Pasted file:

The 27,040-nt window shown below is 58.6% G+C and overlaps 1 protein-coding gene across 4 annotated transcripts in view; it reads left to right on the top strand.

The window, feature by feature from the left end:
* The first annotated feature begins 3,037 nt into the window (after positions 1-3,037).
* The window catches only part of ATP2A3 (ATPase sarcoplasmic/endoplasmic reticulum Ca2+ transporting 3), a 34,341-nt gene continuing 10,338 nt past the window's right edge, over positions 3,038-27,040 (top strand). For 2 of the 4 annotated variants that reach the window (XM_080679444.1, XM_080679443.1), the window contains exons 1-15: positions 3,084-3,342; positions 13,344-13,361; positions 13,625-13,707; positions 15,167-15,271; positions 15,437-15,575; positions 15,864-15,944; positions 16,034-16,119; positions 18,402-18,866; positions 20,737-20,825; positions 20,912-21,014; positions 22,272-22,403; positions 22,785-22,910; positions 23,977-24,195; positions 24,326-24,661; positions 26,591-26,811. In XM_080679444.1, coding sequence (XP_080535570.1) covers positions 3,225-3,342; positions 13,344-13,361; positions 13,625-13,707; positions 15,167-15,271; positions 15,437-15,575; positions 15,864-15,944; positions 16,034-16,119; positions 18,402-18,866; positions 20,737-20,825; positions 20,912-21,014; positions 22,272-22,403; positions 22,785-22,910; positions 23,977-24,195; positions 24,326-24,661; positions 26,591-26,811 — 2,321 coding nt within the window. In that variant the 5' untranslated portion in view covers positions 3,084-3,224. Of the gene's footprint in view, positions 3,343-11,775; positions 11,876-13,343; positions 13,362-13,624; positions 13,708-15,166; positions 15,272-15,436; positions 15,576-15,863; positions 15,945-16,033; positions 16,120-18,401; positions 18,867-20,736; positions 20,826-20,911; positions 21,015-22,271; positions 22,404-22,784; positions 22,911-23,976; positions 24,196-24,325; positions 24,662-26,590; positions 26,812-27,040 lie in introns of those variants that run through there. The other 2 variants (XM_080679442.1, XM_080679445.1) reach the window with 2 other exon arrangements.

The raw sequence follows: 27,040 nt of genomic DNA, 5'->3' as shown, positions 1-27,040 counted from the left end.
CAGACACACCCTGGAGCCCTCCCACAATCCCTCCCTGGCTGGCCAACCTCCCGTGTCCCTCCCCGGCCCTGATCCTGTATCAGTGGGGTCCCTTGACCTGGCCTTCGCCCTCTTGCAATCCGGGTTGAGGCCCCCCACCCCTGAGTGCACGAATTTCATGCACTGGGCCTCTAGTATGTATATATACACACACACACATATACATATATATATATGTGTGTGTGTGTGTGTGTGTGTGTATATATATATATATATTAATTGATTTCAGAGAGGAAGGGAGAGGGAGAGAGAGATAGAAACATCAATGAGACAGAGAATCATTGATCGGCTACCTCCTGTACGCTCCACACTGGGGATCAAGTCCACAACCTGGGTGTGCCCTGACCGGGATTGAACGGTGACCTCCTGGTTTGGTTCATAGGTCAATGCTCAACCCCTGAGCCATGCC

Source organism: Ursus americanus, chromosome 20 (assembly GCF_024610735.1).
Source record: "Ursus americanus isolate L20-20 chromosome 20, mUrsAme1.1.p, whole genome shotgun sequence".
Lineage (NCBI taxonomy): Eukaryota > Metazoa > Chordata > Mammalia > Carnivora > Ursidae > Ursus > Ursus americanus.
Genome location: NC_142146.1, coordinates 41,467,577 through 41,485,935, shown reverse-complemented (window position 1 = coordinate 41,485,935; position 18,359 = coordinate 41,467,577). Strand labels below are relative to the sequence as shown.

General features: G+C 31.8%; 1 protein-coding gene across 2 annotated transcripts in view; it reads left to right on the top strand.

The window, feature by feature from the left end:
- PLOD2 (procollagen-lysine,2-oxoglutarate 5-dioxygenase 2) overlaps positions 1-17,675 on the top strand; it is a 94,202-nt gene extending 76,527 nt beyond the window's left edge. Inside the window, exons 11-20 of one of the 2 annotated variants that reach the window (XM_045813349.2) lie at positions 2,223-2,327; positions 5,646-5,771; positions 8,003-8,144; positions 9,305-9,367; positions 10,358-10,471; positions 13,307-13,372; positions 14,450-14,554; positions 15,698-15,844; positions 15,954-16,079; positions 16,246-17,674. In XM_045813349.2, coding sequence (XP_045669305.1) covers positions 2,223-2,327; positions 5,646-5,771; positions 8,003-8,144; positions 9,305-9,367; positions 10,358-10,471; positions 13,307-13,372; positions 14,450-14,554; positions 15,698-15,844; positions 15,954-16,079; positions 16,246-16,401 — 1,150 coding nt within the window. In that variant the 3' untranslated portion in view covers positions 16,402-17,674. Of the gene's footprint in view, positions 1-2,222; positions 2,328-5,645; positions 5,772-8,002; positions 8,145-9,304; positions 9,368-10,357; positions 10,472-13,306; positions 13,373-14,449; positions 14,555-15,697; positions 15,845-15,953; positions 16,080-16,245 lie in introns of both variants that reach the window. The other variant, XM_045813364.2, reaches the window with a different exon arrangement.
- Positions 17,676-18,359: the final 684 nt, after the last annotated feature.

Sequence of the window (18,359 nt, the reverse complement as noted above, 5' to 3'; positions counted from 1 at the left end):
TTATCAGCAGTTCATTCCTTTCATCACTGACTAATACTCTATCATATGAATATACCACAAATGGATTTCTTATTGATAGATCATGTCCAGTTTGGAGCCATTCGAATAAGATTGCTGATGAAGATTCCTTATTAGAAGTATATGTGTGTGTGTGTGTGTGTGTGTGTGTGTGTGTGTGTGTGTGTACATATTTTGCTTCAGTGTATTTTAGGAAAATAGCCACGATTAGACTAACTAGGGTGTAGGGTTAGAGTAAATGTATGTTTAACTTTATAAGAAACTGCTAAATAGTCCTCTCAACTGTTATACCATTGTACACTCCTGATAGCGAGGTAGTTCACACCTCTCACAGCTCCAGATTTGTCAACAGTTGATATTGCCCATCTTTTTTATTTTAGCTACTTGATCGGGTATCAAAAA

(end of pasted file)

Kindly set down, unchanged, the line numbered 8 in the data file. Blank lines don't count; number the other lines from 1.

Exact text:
Source record: "Ursus americanus isolate L20-20 chromosome 20, mUrsAme1.1.p, whole genome shotgun sequence".